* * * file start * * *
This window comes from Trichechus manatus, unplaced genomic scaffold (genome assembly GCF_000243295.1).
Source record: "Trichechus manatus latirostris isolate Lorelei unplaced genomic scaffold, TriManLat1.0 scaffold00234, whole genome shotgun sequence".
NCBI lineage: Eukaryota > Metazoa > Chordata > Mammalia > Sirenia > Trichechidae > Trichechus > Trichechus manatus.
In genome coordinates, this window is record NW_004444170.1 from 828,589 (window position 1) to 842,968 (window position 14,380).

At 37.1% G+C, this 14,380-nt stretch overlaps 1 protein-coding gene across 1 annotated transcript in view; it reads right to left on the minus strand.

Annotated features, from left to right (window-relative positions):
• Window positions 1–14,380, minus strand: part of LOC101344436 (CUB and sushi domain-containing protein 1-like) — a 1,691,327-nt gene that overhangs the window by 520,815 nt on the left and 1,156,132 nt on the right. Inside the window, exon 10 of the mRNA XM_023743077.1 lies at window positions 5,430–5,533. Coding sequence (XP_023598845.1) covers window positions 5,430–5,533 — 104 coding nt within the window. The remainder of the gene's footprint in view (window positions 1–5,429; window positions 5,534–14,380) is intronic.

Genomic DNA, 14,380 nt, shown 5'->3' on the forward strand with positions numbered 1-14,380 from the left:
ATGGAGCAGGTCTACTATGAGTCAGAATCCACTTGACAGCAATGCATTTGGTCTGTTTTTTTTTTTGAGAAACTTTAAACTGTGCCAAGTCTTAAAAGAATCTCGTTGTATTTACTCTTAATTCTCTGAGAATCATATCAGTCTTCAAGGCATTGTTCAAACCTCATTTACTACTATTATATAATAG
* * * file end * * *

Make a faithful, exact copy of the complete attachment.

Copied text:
This window comes from Trichechus manatus, unplaced genomic scaffold (genome assembly GCF_000243295.1).
Source record: "Trichechus manatus latirostris isolate Lorelei unplaced genomic scaffold, TriManLat1.0 scaffold00234, whole genome shotgun sequence".
NCBI lineage: Eukaryota > Metazoa > Chordata > Mammalia > Sirenia > Trichechidae > Trichechus > Trichechus manatus.
In genome coordinates, this window is record NW_004444170.1 from 828,589 (window position 1) to 842,968 (window position 14,380).

At 37.1% G+C, this 14,380-nt stretch overlaps 1 protein-coding gene across 1 annotated transcript in view; it reads right to left on the minus strand.

Annotated features, from left to right (window-relative positions):
• Window positions 1–14,380, minus strand: part of LOC101344436 (CUB and sushi domain-containing protein 1-like) — a 1,691,327-nt gene that overhangs the window by 520,815 nt on the left and 1,156,132 nt on the right. Inside the window, exon 10 of the mRNA XM_023743077.1 lies at window positions 5,430–5,533. Coding sequence (XP_023598845.1) covers window positions 5,430–5,533 — 104 coding nt within the window. The remainder of the gene's footprint in view (window positions 1–5,429; window positions 5,534–14,380) is intronic.

Genomic DNA, 14,380 nt, shown 5'->3' on the forward strand with positions numbered 1-14,380 from the left:
ATGGAGCAGGTCTACTATGAGTCAGAATCCACTTGACAGCAATGCATTTGGTCTGTTTTTTTTTTTGAGAAACTTTAAACTGTGCCAAGTCTTAAAAGAATCTCGTTGTATTTACTCTTAATTCTCTGAGAATCATATCAGTCTTCAAGGCATTGTTCAAACCTCATTTACTACTATTATATAATAG